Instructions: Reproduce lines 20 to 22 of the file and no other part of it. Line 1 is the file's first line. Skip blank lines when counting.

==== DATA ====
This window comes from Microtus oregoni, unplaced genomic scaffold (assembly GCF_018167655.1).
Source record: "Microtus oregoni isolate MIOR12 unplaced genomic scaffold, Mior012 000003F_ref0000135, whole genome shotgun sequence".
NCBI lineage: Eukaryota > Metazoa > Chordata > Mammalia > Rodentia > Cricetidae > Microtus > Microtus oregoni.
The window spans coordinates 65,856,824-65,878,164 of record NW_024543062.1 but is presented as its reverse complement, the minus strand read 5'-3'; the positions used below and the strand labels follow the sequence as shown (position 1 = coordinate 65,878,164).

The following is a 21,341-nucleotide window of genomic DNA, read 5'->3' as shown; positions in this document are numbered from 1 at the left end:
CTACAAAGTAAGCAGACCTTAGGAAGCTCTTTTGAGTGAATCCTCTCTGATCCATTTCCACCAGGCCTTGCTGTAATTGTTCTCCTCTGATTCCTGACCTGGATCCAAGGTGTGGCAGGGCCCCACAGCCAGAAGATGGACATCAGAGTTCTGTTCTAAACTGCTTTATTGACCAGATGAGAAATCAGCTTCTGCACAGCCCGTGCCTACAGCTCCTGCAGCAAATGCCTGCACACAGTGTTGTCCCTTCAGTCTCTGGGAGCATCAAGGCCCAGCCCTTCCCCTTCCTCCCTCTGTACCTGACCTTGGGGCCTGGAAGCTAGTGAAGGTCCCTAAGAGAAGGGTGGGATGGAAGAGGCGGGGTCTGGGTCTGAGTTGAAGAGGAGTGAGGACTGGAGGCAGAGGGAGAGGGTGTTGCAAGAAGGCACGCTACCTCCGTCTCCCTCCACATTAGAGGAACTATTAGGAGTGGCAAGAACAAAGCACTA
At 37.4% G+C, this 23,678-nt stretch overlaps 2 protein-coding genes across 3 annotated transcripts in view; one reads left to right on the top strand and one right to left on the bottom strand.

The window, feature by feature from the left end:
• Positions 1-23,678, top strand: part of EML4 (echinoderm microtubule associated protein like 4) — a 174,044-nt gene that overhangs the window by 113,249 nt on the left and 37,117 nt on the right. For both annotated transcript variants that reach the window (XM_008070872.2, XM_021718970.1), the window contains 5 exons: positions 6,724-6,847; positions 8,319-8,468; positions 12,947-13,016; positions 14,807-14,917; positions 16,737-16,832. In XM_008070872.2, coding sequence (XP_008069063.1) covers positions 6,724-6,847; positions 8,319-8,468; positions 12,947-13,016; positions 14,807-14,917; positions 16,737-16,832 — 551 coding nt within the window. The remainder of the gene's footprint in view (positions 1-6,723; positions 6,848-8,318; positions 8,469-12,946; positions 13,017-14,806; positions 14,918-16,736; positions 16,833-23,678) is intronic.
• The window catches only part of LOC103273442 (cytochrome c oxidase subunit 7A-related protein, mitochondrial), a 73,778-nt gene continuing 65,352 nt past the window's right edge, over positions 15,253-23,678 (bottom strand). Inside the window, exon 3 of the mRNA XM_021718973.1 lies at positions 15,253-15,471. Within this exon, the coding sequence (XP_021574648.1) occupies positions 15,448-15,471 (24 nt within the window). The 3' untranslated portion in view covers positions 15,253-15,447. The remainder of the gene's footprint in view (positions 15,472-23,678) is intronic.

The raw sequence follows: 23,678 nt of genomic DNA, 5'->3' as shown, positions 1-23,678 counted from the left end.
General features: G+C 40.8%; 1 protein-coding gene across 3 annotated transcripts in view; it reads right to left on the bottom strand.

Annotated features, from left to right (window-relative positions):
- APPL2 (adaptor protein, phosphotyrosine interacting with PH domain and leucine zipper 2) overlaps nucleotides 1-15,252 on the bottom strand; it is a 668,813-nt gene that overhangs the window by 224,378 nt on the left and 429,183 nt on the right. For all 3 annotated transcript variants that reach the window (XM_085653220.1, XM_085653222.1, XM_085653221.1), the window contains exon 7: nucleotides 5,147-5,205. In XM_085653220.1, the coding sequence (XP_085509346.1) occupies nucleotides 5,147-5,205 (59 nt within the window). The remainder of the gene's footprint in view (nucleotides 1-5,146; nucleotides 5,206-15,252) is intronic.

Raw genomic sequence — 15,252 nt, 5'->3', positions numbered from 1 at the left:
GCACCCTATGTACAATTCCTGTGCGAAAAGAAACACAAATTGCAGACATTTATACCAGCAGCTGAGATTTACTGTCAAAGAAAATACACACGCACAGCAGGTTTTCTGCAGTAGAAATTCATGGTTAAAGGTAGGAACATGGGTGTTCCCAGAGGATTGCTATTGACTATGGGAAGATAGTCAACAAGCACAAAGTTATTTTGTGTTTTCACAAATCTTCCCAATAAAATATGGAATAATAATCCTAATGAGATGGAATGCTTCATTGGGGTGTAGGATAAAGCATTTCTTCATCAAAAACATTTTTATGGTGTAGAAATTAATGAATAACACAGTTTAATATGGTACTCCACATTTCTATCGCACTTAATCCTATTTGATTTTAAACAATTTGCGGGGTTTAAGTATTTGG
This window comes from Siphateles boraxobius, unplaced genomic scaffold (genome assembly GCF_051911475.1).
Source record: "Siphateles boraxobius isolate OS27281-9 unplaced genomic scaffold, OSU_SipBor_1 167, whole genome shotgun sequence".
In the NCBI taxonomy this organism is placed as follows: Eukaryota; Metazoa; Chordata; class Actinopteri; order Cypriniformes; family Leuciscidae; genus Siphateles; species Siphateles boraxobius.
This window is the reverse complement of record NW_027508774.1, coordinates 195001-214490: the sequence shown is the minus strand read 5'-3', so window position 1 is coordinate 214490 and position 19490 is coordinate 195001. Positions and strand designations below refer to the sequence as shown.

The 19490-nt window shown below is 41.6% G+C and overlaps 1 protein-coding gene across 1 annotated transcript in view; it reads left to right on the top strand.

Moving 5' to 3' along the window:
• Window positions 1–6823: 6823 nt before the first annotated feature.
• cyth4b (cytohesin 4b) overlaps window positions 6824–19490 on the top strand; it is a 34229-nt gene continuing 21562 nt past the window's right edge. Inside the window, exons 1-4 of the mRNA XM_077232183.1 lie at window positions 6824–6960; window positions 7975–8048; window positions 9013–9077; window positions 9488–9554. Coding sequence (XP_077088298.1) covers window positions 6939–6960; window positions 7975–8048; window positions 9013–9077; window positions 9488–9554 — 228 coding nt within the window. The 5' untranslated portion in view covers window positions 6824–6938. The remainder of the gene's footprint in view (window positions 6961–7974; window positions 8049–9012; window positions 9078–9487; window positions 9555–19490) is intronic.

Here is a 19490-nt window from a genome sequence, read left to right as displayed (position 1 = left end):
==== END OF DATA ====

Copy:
This window is the reverse complement of record NW_027508774.1, coordinates 195001-214490: the sequence shown is the minus strand read 5'-3', so window position 1 is coordinate 214490 and position 19490 is coordinate 195001. Positions and strand designations below refer to the sequence as shown.

The 19490-nt window shown below is 41.6% G+C and overlaps 1 protein-coding gene across 1 annotated transcript in view; it reads left to right on the top strand.

Moving 5' to 3' along the window: